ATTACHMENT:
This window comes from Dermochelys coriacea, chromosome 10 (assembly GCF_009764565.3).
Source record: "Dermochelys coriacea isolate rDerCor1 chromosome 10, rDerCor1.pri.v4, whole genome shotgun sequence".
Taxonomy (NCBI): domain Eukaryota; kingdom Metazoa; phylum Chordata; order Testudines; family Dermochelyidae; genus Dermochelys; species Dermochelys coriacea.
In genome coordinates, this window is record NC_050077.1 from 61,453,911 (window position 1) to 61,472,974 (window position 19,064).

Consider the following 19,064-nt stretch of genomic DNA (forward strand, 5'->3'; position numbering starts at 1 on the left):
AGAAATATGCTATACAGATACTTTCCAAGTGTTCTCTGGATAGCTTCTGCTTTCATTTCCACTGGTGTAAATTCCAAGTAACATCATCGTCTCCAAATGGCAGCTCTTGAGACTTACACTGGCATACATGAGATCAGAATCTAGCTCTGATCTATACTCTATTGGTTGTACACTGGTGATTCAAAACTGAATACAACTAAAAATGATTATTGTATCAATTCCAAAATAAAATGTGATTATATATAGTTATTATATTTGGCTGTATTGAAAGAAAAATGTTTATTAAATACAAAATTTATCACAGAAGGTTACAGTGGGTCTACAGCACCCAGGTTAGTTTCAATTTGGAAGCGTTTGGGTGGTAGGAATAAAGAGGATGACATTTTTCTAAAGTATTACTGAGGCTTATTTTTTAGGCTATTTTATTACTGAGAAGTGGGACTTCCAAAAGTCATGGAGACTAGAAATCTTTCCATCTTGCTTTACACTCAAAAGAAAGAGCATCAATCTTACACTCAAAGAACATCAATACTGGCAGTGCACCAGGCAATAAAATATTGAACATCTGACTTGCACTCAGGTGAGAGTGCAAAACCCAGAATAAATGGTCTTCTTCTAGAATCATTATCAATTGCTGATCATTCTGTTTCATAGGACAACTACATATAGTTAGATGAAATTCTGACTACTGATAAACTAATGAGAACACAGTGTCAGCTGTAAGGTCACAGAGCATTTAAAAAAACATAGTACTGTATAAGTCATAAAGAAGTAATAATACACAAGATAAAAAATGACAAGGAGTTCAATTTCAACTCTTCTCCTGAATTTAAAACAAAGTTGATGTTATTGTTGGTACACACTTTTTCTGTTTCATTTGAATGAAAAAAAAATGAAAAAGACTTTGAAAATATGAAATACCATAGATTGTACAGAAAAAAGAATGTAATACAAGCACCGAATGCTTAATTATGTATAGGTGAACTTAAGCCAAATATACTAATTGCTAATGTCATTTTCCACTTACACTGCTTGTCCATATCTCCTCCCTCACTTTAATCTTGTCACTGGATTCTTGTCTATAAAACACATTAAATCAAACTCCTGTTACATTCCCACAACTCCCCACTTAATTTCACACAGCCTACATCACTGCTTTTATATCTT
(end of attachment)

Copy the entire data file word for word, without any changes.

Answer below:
This window comes from Dermochelys coriacea, chromosome 10 (assembly GCF_009764565.3).
Source record: "Dermochelys coriacea isolate rDerCor1 chromosome 10, rDerCor1.pri.v4, whole genome shotgun sequence".
Taxonomy (NCBI): domain Eukaryota; kingdom Metazoa; phylum Chordata; order Testudines; family Dermochelyidae; genus Dermochelys; species Dermochelys coriacea.
In genome coordinates, this window is record NC_050077.1 from 61,453,911 (window position 1) to 61,472,974 (window position 19,064).

Consider the following 19,064-nt stretch of genomic DNA (forward strand, 5'->3'; position numbering starts at 1 on the left):
AGAAATATGCTATACAGATACTTTCCAAGTGTTCTCTGGATAGCTTCTGCTTTCATTTCCACTGGTGTAAATTCCAAGTAACATCATCGTCTCCAAATGGCAGCTCTTGAGACTTACACTGGCATACATGAGATCAGAATCTAGCTCTGATCTATACTCTATTGGTTGTACACTGGTGATTCAAAACTGAATACAACTAAAAATGATTATTGTATCAATTCCAAAATAAAATGTGATTATATATAGTTATTATATTTGGCTGTATTGAAAGAAAAATGTTTATTAAATACAAAATTTATCACAGAAGGTTACAGTGGGTCTACAGCACCCAGGTTAGTTTCAATTTGGAAGCGTTTGGGTGGTAGGAATAAAGAGGATGACATTTTTCTAAAGTATTACTGAGGCTTATTTTTTAGGCTATTTTATTACTGAGAAGTGGGACTTCCAAAAGTCATGGAGACTAGAAATCTTTCCATCTTGCTTTACACTCAAAAGAAAGAGCATCAATCTTACACTCAAAGAACATCAATACTGGCAGTGCACCAGGCAATAAAATATTGAACATCTGACTTGCACTCAGGTGAGAGTGCAAAACCCAGAATAAATGGTCTTCTTCTAGAATCATTATCAATTGCTGATCATTCTGTTTCATAGGACAACTACATATAGTTAGATGAAATTCTGACTACTGATAAACTAATGAGAACACAGTGTCAGCTGTAAGGTCACAGAGCATTTAAAAAAACATAGTACTGTATAAGTCATAAAGAAGTAATAATACACAAGATAAAAAATGACAAGGAGTTCAATTTCAACTCTTCTCCTGAATTTAAAACAAAGTTGATGTTATTGTTGGTACACACTTTTTCTGTTTCATTTGAATGAAAAAAAAATGAAAAAGACTTTGAAAATATGAAATACCATAGATTGTACAGAAAAAAGAATGTAATACAAGCACCGAATGCTTAATTATGTATAGGTGAACTTAAGCCAAATATACTAATTGCTAATGTCATTTTCCACTTACACTGCTTGTCCATATCTCCTCCCTCACTTTAATCTTGTCACTGGATTCTTGTCTATAAAACACATTAAATCAAACTCCTGTTACATTCCCACAACTCCCCACTTAATTTCACACAGCCTACATCACTGCTTTTATATCTT